I have not been out in the field for a while now and come Monday I was itching to get out with the reports of spring migrants, Osprey, Wheatear, Sand Martin and an Alpine Swift, scattered around the country my hopes were high for at least a Wheatear. However, over the last few days I have been knocked back with some nasty bug imported to the household by Tobias and the last weekend was spent on the settee with not even the 6-Nations to watch, it was hence quite a drag to walk around Pennington Marshes especially as the weather was so dreary with thick overcast and a strong south-westerly.
Pennington Marshes are starting to turn to spring with the sound of displaying Lapwing ringing out, Dunnock giving there somewhat undistinguished warble, Sky Lark in full melodic flow overhead and the blooming of Gorse gaining momentum. On Pennington Marsh there were at least six Ruff all still in mottled winter plumage with a further two males on Fishtail Lagoon starting to gain their summer plumage.
Numbers of duck have shown a slight dip with, perhaps, almost a halving in numbers of Teal and Wigeon since my last visit on 4th February, the males though are looking fine. With close views I always marvel at the fine vermiculation on the flanks of Teal and Wigeon - a feature common to many of the dabbling duck.
The old landfill always supports one or two pairs of Sky Lark and this year appears to be no exception but with all the dogs that run across the grassland here I have no idea of how successful they are. Still, today they were singing in earnest barely taking time to come to ground.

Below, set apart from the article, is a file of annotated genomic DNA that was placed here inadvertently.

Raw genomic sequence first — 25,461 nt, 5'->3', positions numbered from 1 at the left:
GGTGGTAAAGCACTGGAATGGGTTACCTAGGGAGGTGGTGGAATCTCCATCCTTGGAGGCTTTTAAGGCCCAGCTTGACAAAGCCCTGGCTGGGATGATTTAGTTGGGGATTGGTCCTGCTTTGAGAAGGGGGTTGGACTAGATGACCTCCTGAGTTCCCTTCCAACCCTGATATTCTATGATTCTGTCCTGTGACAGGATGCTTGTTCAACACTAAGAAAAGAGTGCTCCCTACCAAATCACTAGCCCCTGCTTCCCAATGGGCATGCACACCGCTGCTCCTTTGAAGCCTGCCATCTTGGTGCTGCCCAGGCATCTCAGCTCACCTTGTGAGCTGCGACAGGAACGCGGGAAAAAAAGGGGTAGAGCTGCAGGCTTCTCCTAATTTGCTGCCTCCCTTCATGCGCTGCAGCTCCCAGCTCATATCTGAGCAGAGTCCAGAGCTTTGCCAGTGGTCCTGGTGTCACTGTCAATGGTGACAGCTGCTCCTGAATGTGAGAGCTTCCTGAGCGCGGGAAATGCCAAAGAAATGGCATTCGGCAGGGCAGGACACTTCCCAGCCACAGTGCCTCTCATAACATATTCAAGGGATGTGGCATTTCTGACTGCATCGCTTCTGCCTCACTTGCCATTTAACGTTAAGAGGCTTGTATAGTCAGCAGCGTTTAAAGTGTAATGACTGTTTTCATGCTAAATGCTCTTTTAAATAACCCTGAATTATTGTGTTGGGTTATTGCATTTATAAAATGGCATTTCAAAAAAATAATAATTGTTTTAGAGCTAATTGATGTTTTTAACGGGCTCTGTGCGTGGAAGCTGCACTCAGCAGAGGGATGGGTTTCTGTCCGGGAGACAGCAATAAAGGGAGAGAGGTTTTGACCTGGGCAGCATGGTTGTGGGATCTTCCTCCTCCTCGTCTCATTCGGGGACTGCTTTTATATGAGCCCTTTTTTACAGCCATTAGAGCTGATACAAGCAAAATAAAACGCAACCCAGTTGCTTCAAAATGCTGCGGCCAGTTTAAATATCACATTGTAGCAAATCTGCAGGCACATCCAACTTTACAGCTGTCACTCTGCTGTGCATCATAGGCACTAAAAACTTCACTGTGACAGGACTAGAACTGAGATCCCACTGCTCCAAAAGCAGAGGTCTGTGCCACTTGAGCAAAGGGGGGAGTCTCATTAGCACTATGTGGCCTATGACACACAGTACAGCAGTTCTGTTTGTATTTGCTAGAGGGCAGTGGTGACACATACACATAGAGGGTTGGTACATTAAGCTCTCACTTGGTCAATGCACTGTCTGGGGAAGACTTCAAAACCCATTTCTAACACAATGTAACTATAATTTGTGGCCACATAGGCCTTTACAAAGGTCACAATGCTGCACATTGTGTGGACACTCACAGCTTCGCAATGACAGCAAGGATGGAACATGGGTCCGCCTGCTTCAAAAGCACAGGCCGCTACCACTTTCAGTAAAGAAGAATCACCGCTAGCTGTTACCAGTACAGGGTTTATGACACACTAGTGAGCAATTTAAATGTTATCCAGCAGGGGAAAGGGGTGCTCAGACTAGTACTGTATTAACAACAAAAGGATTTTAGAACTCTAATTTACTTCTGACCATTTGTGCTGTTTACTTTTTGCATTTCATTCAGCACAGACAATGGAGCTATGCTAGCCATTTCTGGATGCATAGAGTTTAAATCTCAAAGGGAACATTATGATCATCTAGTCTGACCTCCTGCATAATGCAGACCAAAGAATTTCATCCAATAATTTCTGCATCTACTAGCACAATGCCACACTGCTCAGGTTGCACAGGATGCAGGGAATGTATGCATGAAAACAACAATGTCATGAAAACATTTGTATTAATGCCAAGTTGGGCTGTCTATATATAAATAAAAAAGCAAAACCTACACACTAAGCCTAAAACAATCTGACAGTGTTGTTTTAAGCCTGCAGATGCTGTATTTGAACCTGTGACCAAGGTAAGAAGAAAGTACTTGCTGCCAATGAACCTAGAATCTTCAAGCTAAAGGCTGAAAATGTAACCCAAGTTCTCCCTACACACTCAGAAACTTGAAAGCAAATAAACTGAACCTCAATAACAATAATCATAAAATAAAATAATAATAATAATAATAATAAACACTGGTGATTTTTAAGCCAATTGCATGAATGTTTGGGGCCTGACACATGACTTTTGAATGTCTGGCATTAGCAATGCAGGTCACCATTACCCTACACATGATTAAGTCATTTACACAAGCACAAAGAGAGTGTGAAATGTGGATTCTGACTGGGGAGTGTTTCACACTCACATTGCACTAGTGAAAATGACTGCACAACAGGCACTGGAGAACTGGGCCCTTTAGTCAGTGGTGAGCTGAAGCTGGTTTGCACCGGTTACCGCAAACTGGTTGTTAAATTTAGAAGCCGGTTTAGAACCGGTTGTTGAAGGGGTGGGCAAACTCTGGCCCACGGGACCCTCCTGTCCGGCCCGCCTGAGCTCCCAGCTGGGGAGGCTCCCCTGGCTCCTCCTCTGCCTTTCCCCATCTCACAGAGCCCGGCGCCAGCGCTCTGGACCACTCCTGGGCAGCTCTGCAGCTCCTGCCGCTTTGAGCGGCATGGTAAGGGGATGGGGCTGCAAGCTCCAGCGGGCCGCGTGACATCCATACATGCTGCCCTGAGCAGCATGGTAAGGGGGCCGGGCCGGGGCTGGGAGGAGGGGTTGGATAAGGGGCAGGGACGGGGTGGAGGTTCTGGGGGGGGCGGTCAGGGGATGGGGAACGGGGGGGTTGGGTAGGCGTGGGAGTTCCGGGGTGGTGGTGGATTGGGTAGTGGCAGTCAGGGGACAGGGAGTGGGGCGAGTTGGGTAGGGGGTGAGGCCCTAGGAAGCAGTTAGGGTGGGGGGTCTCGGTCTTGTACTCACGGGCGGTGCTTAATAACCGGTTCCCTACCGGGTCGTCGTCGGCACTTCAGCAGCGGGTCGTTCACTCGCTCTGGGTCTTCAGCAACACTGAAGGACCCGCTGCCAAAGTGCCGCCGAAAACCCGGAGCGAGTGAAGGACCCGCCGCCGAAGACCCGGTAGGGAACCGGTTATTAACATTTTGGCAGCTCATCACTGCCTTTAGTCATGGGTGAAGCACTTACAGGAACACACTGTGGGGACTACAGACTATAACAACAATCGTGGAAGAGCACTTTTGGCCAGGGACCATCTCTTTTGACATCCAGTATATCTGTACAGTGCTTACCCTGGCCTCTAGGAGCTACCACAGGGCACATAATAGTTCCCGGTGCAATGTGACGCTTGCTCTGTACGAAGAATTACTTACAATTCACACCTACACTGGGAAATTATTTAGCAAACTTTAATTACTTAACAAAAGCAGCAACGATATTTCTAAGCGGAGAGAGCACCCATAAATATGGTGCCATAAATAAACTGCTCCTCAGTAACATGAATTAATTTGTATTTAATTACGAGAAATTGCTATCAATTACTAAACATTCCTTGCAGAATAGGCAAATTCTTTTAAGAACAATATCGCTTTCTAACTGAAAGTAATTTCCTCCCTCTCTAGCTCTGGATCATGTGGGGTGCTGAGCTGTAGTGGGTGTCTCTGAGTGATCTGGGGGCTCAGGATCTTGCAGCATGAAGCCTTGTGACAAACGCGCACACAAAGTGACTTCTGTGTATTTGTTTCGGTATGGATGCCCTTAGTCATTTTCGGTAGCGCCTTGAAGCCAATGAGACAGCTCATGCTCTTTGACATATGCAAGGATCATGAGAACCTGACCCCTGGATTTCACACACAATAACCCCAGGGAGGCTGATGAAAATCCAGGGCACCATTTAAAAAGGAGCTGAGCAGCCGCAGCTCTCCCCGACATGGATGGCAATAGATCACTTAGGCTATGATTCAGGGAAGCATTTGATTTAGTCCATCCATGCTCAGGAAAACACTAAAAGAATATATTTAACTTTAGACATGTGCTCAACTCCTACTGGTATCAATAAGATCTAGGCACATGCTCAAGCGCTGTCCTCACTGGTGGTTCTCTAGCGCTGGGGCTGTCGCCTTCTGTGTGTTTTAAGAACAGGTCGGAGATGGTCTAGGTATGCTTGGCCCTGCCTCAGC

I had some good views of Redshank but I don't know what to say about them - they are noisy and have red legs. Nice pose though.....
I spent a little bit of time watching a summer plumaged Cormorant feeding in Butts Lagoon. It was diving very frequently and seemed to be eating small prey items but I could never make out what it was taking, in the shot below the bird is clearly swallowing something - maybe there is an abundance of shrimp/prawns in the lagoon.
Cormorant - With its white summer head filaments
Dunnock - I never managed to get the bird in full song but this bird was avidly singing away.
The number of gulls on Efford Lagoon is building with the spring migration but today I didn't have the energy to go through them, I made a quick scan and took a few snaps in the hope there would be a Audouin's Gull amongst them when I reviewed the images back home but it was not to be. The below shows that the gathering was made up of Herring Gull, Black-headed Gull but there were also a few Lesser Black-backed and Greater Black-backed Gull that didn't quite make the frame.
Herring and Black-headed Gulls